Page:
Take the 2-minute tour ×
Server Fault is a question and answer site for professional system and network administrators. It's 100% free, no registration required.

I'm moving from one ISP, who provided a managed router that took care of things like port forwarding IPs, to a new one that does not.

So, currently I have a single, inexpensive Linksys router configured for one of my 5 external IPs and it's all working fine. However, I'd like to have one of the other external IPs go to another machine.

Is this as simple as inserting a switch between the router and the modem, and then plugging another router into that switch? What configuration settings would I need to do in order to ensure that computers plugged into one router could talk to computer plugged into the other router?

Alternately, is there a reasonably inexpensive (< $400ish) small business type router that could support multiple IPs and port forwarding (ideally with a web based interface, though that's more of a nice-to-have)?

Thanks!

share|improve this question
    
Can't do what you want with the Linksys without adding a bunch of routers/switches. I played around with this idea for a while, even looking at the dd-wrt option without any luck... Do yourself a favor and buy a NAT device that can handle the multiple public IP addresses. –  Dscoduc Feb 24 '10 at 19:44

4 Answers 4

I would look into pfsense. It's free...just need a computer with 2 but preferably 3 nic's so you can setup a DMZ for your public facing systems. You can also purchase one of these for about $210 with pfsense preloaded.

There are other options too if you're looking for something that's rackmounted. The Supermicro SC510 is a nice 1U case that is perfect for pfsense if you need more cpu power or want more features than a small embedded device offers.

Also to deal with multiple IP's what you need to do is to setup VIP's for each of the public IP addresses. Then you use 1:1 NAT or port forwarding to pass the traffic from each VIP to the appropriate IP on the DMZ. Network diagram would look something like this.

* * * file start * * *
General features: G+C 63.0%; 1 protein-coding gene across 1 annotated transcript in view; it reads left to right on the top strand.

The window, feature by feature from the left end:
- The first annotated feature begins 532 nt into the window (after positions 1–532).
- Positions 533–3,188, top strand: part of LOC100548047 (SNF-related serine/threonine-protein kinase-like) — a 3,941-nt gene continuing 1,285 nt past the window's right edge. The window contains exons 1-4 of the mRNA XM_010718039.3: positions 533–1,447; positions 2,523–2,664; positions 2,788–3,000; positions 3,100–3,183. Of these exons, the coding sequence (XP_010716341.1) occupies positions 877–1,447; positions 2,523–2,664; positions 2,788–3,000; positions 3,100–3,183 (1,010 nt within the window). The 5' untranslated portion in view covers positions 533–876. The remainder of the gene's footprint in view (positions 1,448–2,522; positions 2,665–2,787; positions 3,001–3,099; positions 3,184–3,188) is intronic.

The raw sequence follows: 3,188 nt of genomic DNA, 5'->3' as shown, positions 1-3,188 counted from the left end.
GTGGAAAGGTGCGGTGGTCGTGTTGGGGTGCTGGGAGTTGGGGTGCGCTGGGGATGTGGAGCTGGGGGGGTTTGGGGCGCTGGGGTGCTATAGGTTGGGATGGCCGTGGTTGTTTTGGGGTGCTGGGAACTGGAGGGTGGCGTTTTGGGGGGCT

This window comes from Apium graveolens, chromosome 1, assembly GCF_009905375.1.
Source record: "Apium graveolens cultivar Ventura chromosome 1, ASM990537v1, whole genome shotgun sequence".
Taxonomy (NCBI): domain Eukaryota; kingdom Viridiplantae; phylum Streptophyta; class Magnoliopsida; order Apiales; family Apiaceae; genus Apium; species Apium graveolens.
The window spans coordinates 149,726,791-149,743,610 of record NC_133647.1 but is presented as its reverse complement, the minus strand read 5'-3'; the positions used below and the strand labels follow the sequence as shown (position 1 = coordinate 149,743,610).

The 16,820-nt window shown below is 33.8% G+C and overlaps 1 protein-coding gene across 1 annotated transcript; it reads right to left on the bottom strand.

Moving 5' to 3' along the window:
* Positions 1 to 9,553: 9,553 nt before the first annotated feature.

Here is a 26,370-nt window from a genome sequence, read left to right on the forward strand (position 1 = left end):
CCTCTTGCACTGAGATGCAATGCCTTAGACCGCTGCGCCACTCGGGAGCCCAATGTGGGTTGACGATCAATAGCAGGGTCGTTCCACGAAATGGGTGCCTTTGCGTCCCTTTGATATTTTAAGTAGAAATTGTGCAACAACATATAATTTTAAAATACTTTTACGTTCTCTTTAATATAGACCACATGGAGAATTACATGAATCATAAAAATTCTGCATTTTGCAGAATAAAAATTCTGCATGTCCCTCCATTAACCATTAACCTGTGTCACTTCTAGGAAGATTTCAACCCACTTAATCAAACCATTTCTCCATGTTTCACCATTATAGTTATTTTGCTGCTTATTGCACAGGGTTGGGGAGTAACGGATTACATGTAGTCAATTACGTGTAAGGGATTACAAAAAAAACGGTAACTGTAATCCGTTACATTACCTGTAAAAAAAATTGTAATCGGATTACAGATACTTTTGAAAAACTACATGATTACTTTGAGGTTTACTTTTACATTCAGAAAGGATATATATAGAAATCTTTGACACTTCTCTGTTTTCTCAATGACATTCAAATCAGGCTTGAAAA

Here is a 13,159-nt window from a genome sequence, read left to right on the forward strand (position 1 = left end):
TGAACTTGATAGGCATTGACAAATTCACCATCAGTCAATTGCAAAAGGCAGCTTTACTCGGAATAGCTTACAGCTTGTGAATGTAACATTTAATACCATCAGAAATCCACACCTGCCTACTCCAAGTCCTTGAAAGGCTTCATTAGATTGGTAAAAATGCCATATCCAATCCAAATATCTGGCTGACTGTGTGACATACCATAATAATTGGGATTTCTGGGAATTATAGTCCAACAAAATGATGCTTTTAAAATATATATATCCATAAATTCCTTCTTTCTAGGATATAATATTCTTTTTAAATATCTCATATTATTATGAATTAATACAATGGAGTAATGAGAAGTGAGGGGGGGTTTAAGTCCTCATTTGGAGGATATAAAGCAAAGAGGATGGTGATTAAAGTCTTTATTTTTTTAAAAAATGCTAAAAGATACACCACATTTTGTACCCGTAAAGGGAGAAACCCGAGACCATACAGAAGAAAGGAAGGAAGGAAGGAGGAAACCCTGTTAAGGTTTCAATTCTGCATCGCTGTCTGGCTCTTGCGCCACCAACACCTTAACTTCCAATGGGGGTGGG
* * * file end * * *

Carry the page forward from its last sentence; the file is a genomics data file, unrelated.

Internet--pfsense--DMZ Interface--DMZ Switch--(computers with public IPs)
              |
        LAN Interface
              |
          LAN Switch
              |
        LAN computers 
share|improve this answer
1  
1:1 Nat is what I'm using on an old SonicWall SOHO3 and it works well for the 5 external IPs that we have –  quickcel Feb 24 '10 at 19:15
    
pfSense is just awesome. Try it out. It's extremely flexible for whatever your configuration may be. –  osij2is Feb 24 '10 at 20:43
    
pfSense looks nice... –  Dscoduc Feb 24 '10 at 20:50

You can do exactly what you want, in the way you are describing. Taking a small 5 port switch and placing it in between the providers equipment and yours and you can put a device into each port with a separate public IP. Be careful though, as you now have a single point of failure, and maybe down the road when you are using all 5 IPs, it only takes one thing to fail and everything is offline.

share|improve this answer
    
Unless you plan on having five separate NAT (Linksys) devices, you will be leaving a computer on the internet... –  Dscoduc Feb 25 '10 at 15:47

I was faced with the same requirements, so I started with a Netscreen 5gt device and then ended up with a Juniper SSG-5 device. Both of these devices have a basic mode that is similar to a Linksys device for NAT, but can also be extended to have multiple vlans in addition to supporting multiple IP addresses from your ISP.

The best part about this is it's similar to your Linksys device in that it's a small appliance device that has a Web based GUI interface, along with a more powerful command line syntax.

If you look on Ebay you can find some reasonably priced units, depending on the age of the OS and whether it's from Juniper (who bought Netscreen) or the older units from Netscreen.

I have been really happy with the device and the configuration options. If you need help configuring the device just let me know... I have a similar requirement to what you described and could share my config information with you...

share|improve this answer

You can also use NATing, to me that would be the best way of doing what you want.

I tend reduce the amount of devices that have an external IP address on my network.

share|improve this answer
    
I would assume I would need router that supports multiple IPs and can do NAT, but is there an inexpensive option for that? Or can I do it with my Linksys? –  Tim Sullivan Feb 24 '10 at 19:02

Your Answer

 
discard

By posting your answer, you agree to the privacy policy and terms of service.

Not the answer you're looking for? Browse other questions tagged or ask your own question.